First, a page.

What You Need to Know About Iron

Your body needs iron, a crucial mineral, to produce haemoglobin, a protein found in red blood cells. Your body uses red blood cells to transport oxygen throughout it.

Iron is found in some meals, such as red meat and dark green leafy vegetables, as well as nutritional supplements.

Anaemia, a disorder marked by low iron levels, can cause symptoms like exhaustion, breathing difficulties, and pale complexion. Conversely, excessive iron levels can harm your organs and result in diabetes, heart issues, and liver illness.

This page discusses the advantages of iron, foods high in iron, and ways to ensure you're getting the recommended dosage of this essential mineral.

What are the benefits of iron?

Iron is necessary for the body to transport oxygen throughout the body. Having enough iron in your blood promotes several healthy body processes.


Iron's primary function is to transport oxygen from red blood cells' haemoglobin to the rest of the body, enabling your cells to make energy. In actuality, iron deficiency anaemia's primary symptom is lethargy.

Physical performance and endurance

For the body to provide oxygen to the muscles, iron is necessary. Athletes who are iron deficient perform less physically in terms of strength, endurance, power, speed, coordination, and recuperation.

Healthy immune system

An immune system that is working properly requires iron. Your risk of infection may increase if you have insufficient iron.

In pregnancy

Your body needs more iron during pregnancy because it stores more blood. Iron is used by your body to produce blood, which carries oxygen and promotes your baby's growth.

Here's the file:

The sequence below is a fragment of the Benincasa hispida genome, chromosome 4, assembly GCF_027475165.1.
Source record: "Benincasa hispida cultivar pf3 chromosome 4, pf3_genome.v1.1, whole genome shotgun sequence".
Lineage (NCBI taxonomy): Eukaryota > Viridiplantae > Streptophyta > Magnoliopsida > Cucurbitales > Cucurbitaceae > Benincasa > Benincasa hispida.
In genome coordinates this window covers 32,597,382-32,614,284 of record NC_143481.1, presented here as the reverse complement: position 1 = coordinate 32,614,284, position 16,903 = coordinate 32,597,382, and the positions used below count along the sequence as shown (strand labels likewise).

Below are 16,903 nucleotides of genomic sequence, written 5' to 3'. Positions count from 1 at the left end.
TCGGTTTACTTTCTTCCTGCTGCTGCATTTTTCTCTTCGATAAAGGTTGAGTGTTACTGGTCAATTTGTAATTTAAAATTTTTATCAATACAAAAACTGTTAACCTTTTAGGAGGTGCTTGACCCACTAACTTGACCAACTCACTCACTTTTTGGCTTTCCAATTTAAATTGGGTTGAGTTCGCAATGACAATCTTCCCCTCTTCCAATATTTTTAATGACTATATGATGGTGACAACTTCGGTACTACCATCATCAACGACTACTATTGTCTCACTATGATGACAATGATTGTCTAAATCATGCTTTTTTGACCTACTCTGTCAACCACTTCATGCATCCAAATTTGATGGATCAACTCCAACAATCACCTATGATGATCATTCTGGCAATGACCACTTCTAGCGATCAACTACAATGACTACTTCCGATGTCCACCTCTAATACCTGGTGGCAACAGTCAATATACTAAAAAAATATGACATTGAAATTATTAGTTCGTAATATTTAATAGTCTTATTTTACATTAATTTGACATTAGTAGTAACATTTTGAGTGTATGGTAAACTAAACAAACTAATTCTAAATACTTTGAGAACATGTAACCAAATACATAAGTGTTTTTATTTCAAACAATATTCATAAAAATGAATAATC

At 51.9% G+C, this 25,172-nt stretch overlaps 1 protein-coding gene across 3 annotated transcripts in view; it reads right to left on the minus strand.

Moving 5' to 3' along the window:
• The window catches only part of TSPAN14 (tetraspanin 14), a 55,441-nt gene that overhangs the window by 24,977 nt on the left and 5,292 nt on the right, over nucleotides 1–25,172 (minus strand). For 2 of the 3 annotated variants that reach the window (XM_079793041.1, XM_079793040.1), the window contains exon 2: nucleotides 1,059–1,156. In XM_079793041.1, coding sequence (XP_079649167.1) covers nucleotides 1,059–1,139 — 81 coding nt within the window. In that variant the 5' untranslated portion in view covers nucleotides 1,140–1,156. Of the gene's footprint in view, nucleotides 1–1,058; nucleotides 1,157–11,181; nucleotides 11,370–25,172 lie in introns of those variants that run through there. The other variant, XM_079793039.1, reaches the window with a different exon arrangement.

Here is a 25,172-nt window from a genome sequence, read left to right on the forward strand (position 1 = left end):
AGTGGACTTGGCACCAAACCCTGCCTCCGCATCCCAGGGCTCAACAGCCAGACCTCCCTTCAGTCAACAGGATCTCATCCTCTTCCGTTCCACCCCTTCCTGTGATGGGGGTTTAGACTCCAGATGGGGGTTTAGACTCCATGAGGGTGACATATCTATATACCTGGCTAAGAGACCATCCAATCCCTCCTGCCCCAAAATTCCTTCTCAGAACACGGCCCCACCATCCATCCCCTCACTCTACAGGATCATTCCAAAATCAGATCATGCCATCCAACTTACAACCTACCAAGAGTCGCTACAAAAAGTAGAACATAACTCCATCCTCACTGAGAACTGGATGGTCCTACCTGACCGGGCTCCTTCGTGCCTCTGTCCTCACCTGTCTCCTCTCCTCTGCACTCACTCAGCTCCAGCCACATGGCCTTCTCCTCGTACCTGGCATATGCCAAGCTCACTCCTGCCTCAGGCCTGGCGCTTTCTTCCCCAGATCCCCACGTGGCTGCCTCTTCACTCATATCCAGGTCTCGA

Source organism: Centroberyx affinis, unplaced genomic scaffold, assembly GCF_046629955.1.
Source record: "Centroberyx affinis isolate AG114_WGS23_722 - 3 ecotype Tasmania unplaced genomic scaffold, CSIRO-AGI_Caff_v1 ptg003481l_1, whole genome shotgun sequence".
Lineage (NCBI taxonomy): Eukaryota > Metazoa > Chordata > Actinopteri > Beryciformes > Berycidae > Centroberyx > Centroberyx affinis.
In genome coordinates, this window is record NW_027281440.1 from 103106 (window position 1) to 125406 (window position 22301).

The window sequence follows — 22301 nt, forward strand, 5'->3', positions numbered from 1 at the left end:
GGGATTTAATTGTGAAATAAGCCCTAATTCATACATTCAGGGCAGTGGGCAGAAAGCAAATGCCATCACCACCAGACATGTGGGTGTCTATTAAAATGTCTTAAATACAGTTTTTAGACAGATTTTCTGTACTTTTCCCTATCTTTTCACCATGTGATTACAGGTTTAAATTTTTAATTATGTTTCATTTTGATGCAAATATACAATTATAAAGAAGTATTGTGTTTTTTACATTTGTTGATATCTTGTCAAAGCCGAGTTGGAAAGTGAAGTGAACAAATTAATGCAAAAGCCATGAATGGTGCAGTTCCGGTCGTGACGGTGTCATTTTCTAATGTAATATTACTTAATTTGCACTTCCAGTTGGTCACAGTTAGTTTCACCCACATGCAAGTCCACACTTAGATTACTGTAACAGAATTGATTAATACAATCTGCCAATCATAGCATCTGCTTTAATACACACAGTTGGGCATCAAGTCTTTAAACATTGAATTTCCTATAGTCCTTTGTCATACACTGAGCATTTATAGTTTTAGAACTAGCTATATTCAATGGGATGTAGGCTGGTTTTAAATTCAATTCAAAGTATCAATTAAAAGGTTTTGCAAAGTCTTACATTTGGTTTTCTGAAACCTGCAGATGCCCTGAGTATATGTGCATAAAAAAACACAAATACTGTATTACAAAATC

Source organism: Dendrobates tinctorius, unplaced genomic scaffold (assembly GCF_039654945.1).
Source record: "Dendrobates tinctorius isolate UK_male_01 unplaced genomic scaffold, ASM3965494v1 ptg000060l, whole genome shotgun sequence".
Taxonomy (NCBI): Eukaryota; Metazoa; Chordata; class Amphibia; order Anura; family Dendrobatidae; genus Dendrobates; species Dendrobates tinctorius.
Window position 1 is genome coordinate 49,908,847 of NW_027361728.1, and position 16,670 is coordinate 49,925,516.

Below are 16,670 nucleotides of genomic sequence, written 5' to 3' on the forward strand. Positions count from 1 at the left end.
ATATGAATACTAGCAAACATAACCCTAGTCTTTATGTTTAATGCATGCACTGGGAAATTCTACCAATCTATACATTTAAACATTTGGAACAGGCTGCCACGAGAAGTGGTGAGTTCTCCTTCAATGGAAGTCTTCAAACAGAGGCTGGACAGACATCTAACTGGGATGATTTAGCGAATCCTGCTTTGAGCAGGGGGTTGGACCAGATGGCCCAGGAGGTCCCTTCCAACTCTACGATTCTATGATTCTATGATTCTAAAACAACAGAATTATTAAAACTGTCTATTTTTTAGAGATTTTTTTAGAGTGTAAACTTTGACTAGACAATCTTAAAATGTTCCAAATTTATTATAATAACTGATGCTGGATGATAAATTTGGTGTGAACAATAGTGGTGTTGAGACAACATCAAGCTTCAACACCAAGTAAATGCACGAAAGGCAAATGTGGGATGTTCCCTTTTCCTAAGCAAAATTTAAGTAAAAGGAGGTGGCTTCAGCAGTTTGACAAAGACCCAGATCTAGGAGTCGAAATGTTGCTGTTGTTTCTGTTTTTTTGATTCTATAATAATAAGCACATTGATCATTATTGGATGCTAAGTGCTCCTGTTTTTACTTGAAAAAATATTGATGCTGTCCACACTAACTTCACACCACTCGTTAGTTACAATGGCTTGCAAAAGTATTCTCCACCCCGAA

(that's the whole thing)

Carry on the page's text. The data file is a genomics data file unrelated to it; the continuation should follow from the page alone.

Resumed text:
Daily iron requirement by age and sex

The National Institutes of Health (NIH) states that your age and sex determine how much iron is advised daily. Iron needs vary amongst vegans, vegetarians, and expectant or nursing mothers.

The values listed below apply to those who do not practise veganism or vegetarianism.


  • 9–13 years: 8 milligrams (mg)
  • 19 years and older: 8 mg
  • 14–18 years: 11 mg


  • 9–13 years: 8 mg
  • 51 years and older: 8 mg
  • while pregnant: 27 mg
  • 14–18 years: 15 mg
  • 19–50 years: 18 mg
  • while under the age of eighteen and nursing: 10 mg
  • if nursing and over the age of 19: 9 mg


  • 1–3 years: 7 mg
  • 4–8 years: 10 mg


  • 0–6 months: 0.27 mg
  • 7–12 months: 11 mg

Iron in the diet

Many foods contain iron by nature, and some food makers also include iron in some fortified goods. Eating a variety of foods will normally provide you with enough iron in your diet, however, some people may find it difficult to obtain enough iron from their diet.

Factors that affect absorption

Iron's bioavailability is poor. This indicates that consuming significant amounts of food prevents the small intestine from absorbing iron.

You absorb iron to varying degrees depending on several circumstances.
  • the source of the iron
  • other foods you’re eating
  • your overall iron status
  • both the state of your digestive system and general health
  • vitamins or prescription drugs you take
Consuming vitamin C-rich foods increases nonheme iron's bioavailability (see below). However, some ingredients, such as the tannins found in wine, tea, and coffee, may prevent the absorption of iron.

Heme iron vs. nonheme iron

Heme iron and nonheme iron are the two types of iron found in food.

Meat, seafood, poultry, and plant foods all naturally contain nonheme iron. Heme iron, on the other hand, is found only in meat, poultry, and shellfish.

The bioavailability of heme iron is higher than that of nonheme iron.

Iron-fortified foods

To increase intake, several foods, such as rice, bread goods, orange juice, and cereals, are fortified with iron.

What foods are high in iron?

Iron-rich foods that are found in nature include:
  • fish
  • red meat
  • legumes
  • pumpkin seeds
  • spinach
  • organ meats
  • broccoli
  • tofu
  • dark chocolate